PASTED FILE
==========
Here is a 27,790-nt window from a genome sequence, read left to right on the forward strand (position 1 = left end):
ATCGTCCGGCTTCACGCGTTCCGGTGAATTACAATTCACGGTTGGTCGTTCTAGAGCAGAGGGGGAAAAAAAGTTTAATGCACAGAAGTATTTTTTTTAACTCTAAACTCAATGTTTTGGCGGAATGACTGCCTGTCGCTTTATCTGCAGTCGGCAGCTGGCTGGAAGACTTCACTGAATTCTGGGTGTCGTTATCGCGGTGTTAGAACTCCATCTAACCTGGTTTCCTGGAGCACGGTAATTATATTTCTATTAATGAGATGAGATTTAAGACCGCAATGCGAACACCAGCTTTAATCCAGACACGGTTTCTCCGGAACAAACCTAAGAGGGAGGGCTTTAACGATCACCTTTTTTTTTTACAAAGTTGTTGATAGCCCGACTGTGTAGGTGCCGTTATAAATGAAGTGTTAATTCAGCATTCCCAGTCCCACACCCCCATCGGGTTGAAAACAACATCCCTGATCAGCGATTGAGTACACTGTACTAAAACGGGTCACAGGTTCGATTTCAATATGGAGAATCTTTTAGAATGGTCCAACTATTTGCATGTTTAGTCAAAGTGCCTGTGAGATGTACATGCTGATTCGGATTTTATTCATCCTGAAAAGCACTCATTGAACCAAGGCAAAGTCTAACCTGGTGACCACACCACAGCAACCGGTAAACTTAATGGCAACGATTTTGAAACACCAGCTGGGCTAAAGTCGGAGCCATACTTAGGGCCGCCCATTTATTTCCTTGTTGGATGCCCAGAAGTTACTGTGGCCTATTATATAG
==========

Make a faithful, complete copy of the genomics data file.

Here is a 27,790-nt window from a genome sequence, read left to right on the forward strand (position 1 = left end):
ATCGTCCGGCTTCACGCGTTCCGGTGAATTACAATTCACGGTTGGTCGTTCTAGAGCAGAGGGGGAAAAAAAGTTTAATGCACAGAAGTATTTTTTTTAACTCTAAACTCAATGTTTTGGCGGAATGACTGCCTGTCGCTTTATCTGCAGTCGGCAGCTGGCTGGAAGACTTCACTGAATTCTGGGTGTCGTTATCGCGGTGTTAGAACTCCATCTAACCTGGTTTCCTGGAGCACGGTAATTATATTTCTATTAATGAGATGAGATTTAAGACCGCAATGCGAACACCAGCTTTAATCCAGACACGGTTTCTCCGGAACAAACCTAAGAGGGAGGGCTTTAACGATCACCTTTTTTTTTTACAAAGTTGTTGATAGCCCGACTGTGTAGGTGCCGTTATAAATGAAGTGTTAATTCAGCATTCCCAGTCCCACACCCCCATCGGGTTGAAAACAACATCCCTGATCAGCGATTGAGTACACTGTACTAAAACGGGTCACAGGTTCGATTTCAATATGGAGAATCTTTTAGAATGGTCCAACTATTTGCATGTTTAGTCAAAGTGCCTGTGAGATGTACATGCTGATTCGGATTTTATTCATCCTGAAAAGCACTCATTGAACCAAGGCAAAGTCTAACCTGGTGACCACACCACAGCAACCGGTAAACTTAATGGCAACGATTTTGAAACACCAGCTGGGCTAAAGTCGGAGCCATACTTAGGGCCGCCCATTTATTTCCTTGTTGGATGCCCAGAAGTTACTGTGGCCTATTATATAG